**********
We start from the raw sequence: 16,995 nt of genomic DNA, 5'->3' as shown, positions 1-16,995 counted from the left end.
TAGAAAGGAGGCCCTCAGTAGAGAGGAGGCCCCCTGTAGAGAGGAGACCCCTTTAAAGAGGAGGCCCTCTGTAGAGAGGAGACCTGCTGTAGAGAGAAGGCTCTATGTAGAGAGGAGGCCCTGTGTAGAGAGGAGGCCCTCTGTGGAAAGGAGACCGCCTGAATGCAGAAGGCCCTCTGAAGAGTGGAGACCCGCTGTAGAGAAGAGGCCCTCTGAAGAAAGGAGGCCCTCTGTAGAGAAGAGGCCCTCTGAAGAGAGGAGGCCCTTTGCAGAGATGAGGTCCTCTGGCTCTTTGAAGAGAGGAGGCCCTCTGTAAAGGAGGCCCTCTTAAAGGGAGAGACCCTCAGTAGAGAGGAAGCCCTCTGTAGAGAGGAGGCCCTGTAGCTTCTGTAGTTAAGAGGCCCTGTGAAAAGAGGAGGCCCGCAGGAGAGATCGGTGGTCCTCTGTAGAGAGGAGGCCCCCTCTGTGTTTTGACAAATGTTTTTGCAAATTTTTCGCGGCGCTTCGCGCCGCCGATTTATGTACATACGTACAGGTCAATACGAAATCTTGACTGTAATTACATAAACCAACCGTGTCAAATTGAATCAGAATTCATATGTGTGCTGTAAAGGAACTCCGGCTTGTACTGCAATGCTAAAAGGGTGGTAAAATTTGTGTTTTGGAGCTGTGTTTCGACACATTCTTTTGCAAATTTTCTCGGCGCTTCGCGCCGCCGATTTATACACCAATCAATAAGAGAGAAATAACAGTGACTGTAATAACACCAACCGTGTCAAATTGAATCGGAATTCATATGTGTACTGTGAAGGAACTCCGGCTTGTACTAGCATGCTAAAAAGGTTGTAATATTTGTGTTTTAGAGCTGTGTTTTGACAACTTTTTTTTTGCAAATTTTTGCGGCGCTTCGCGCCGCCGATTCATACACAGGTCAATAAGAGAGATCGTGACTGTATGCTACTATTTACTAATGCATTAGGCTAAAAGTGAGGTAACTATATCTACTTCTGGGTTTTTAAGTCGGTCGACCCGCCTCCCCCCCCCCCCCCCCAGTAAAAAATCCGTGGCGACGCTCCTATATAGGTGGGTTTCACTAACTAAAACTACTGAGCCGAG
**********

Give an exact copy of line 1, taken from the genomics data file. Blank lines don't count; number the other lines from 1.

We start from the raw sequence: 16,995 nt of genomic DNA, 5'->3' as shown, positions 1-16,995 counted from the left end.